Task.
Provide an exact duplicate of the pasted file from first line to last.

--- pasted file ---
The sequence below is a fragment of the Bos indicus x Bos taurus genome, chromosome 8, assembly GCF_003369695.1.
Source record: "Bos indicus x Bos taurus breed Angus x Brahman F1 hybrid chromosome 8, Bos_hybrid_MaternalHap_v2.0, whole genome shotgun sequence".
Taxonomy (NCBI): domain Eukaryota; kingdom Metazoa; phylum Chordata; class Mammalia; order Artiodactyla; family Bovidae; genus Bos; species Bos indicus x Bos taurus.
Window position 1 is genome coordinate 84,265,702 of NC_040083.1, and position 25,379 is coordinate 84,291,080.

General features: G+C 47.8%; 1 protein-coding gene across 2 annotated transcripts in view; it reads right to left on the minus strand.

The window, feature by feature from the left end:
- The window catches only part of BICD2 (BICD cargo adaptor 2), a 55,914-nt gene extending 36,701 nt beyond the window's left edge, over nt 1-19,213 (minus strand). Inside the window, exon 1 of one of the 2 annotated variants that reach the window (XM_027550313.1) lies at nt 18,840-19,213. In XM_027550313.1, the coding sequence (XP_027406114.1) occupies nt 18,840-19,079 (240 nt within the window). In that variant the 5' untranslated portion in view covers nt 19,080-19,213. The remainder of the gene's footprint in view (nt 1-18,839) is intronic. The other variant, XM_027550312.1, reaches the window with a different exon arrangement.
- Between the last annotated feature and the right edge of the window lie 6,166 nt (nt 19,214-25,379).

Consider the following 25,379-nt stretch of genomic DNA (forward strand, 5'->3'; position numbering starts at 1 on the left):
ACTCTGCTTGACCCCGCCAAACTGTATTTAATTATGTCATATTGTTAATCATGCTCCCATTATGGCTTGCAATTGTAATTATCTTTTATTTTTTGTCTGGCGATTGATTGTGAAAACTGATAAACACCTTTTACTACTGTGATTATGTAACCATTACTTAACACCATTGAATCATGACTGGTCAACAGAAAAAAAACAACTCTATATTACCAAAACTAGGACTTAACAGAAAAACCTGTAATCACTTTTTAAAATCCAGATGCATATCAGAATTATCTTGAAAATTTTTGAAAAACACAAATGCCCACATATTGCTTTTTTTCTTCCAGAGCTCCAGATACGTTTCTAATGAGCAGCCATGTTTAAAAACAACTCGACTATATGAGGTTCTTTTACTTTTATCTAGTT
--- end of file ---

The sequence below is a fragment of the Bos indicus x Bos taurus genome, chromosome 8, assembly GCF_003369695.1.
Source record: "Bos indicus x Bos taurus breed Angus x Brahman F1 hybrid chromosome 8, Bos_hybrid_MaternalHap_v2.0, whole genome shotgun sequence".
Taxonomy (NCBI): domain Eukaryota; kingdom Metazoa; phylum Chordata; class Mammalia; order Artiodactyla; family Bovidae; genus Bos; species Bos indicus x Bos taurus.
Window position 1 is genome coordinate 84,265,702 of NC_040083.1, and position 25,379 is coordinate 84,291,080.

General features: G+C 47.8%; 1 protein-coding gene across 2 annotated transcripts in view; it reads right to left on the minus strand.

The window, feature by feature from the left end:
- The window catches only part of BICD2 (BICD cargo adaptor 2), a 55,914-nt gene extending 36,701 nt beyond the window's left edge, over nt 1-19,213 (minus strand). Inside the window, exon 1 of one of the 2 annotated variants that reach the window (XM_027550313.1) lies at nt 18,840-19,213. In XM_027550313.1, the coding sequence (XP_027406114.1) occupies nt 18,840-19,079 (240 nt within the window). In that variant the 5' untranslated portion in view covers nt 19,080-19,213. The remainder of the gene's footprint in view (nt 1-18,839) is intronic. The other variant, XM_027550312.1, reaches the window with a different exon arrangement.
- Between the last annotated feature and the right edge of the window lie 6,166 nt (nt 19,214-25,379).

Consider the following 25,379-nt stretch of genomic DNA (forward strand, 5'->3'; position numbering starts at 1 on the left):
ACTCTGCTTGACCCCGCCAAACTGTATTTAATTATGTCATATTGTTAATCATGCTCCCATTATGGCTTGCAATTGTAATTATCTTTTATTTTTTGTCTGGCGATTGATTGTGAAAACTGATAAACACCTTTTACTACTGTGATTATGTAACCATTACTTAACACCATTGAATCATGACTGGTCAACAGAAAAAAAACAACTCTATATTACCAAAACTAGGACTTAACAGAAAAACCTGTAATCACTTTTTAAAATCCAGATGCATATCAGAATTATCTTGAAAATTTTTGAAAAACACAAATGCCCACATATTGCTTTTTTTCTTCCAGAGCTCCAGATACGTTTCTAATGAGCAGCCATGTTTAAAAACAACTCGACTATATGAGGTTCTTTTACTTTTATCTAGTT